hendelar

sometimes you just gotta' row

political. legacy, not so much.

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A premature loss of life bears inherent sadness for a variety of legitimate reasons. Canada’s national press is gratefully alight, finding newsworthy material in a series of staged events acknowledging the first anniversary of the unfortunate death of former leader of the federal opposition party, Jack Layton.

Jack Layton was a politician. He oozed his way into the leadership role of an also-ran political party at a time when the country was weary of one of the two parties that, historically, have occupied the respective positions of party in power and official opposition.

Mr. Layton served as Member of Parliament for my former Toronto constituency, ostensibly representing my interests in parliament. During his earlier years in politics, I witnessed his self-serving efforts in Toronto City Hall as a Councillor. I saw him shamelessly stumping in the limelight of neighborhood fund-raising events. He did the things politicians do in a way that only certain politicians can.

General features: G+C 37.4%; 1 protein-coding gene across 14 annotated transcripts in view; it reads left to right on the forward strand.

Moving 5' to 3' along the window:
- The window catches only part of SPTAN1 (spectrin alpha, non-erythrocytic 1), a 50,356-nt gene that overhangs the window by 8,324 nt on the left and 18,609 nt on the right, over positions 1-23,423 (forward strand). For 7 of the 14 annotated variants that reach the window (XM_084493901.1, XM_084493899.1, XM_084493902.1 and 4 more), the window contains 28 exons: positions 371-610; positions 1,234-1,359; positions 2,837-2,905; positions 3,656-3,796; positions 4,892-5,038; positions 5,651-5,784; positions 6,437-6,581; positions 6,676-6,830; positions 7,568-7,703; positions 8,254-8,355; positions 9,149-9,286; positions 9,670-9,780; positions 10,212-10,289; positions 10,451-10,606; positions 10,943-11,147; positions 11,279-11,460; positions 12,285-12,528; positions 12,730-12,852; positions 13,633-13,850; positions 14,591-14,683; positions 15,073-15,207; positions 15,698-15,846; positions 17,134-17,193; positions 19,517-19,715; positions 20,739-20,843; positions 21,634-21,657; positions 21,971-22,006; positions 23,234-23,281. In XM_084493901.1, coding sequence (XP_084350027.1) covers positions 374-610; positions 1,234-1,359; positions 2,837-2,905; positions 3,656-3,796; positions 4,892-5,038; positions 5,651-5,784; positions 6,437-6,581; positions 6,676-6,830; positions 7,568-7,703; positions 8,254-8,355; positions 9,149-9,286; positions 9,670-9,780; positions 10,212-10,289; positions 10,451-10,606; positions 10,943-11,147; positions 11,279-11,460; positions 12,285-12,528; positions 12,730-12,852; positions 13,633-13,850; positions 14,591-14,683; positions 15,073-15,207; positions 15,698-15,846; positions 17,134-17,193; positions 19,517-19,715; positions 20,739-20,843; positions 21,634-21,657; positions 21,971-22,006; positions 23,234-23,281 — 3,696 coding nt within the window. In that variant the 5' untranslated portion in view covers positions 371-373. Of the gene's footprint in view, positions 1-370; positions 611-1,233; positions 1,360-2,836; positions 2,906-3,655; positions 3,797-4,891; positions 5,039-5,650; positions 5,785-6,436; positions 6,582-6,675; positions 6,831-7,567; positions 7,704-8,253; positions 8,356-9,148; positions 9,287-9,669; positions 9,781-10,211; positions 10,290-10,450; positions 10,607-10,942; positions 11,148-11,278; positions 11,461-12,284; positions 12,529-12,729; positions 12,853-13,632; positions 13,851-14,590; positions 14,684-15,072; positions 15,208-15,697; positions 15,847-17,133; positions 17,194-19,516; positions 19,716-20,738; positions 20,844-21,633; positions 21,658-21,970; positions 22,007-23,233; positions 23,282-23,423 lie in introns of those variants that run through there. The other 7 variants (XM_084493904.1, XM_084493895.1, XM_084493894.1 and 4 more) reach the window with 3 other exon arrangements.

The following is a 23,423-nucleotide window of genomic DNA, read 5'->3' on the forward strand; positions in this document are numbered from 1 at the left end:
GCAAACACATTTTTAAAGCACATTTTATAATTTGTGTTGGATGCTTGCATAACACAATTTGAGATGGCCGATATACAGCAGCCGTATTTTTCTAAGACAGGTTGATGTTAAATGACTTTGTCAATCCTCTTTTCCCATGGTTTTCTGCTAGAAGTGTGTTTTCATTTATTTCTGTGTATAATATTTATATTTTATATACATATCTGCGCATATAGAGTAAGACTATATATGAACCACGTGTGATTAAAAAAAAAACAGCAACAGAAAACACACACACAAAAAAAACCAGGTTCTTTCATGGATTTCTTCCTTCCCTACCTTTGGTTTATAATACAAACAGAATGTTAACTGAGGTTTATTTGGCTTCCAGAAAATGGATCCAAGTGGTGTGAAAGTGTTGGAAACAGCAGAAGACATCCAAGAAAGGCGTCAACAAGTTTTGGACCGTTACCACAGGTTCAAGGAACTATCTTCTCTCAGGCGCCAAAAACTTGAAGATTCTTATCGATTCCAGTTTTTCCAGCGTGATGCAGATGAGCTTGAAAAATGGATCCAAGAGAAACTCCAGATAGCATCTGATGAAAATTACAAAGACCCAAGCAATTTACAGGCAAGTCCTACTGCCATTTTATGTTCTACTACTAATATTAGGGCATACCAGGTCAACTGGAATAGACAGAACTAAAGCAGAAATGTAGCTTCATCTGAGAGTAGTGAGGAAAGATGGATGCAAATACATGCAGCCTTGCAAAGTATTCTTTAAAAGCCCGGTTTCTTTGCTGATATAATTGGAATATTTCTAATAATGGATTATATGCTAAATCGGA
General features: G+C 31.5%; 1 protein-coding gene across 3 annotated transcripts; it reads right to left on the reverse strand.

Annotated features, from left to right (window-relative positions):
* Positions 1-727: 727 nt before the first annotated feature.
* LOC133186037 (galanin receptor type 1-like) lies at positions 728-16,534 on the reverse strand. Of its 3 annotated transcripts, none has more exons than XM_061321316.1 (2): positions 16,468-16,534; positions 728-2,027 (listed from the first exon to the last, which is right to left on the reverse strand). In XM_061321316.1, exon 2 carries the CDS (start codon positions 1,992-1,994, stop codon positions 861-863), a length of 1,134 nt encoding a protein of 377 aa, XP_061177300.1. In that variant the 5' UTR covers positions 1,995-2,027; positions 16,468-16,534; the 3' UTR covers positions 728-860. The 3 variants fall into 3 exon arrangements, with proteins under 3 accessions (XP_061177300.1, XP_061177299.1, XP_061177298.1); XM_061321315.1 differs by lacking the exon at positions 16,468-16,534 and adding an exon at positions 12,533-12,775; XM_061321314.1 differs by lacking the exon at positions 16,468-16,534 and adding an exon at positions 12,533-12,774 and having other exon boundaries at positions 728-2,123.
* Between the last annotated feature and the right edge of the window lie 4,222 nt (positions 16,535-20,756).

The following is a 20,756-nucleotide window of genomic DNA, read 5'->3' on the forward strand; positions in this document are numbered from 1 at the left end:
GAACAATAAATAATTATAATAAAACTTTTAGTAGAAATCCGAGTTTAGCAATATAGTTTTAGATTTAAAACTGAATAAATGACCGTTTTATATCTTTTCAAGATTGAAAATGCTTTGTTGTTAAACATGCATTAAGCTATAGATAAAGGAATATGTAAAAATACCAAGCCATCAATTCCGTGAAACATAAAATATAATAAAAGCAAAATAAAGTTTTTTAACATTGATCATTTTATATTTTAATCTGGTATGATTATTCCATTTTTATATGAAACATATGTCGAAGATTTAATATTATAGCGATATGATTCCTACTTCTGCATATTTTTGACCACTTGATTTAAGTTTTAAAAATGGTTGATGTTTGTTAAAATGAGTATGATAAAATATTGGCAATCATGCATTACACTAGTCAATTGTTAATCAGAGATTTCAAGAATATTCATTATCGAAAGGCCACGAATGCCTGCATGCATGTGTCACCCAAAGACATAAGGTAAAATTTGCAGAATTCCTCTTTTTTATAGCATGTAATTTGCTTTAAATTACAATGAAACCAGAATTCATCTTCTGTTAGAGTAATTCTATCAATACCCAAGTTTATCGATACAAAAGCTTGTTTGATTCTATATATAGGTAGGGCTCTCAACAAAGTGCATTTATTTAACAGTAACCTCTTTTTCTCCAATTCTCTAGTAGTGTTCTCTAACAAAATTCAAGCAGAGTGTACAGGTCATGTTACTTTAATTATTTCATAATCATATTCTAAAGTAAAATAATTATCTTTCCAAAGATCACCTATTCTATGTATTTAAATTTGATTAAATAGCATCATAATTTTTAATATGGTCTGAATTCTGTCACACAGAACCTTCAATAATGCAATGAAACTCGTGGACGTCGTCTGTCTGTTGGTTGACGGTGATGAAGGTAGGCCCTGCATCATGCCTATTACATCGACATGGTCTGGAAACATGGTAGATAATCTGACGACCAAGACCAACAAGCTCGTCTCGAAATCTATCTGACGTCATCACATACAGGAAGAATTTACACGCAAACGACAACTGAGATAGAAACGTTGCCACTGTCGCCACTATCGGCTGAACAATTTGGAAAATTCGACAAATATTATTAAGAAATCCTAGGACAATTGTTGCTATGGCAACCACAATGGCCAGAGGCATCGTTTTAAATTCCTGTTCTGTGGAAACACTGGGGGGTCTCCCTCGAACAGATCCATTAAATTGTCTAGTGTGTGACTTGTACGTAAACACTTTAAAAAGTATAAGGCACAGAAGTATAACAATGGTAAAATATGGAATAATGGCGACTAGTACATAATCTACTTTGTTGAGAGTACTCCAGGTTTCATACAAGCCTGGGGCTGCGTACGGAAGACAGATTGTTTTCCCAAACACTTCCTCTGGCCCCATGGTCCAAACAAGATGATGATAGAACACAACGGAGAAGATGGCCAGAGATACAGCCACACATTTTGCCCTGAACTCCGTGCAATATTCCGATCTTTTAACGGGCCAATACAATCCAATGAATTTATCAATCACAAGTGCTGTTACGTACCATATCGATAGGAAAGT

In left-leaning political history, Tommy Douglas’ design of a national health care program or Pierre Trudeau’s efforts to establish a charter of rights and freedoms, forming the beginning of Canada’s constitution, are genuine milestones, independent of political bent, and deserving of being remembered as the stuff of legacy.

Layton was a politician who led a party that is now exploiting human sentimentality for the benefit of the party’s visibility.

By definition, a legacy need not be accompanied by virtue. In this case, though, it ought to be accompanied by a footnote.

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Written by glh

August 22, 2012 at 11:53

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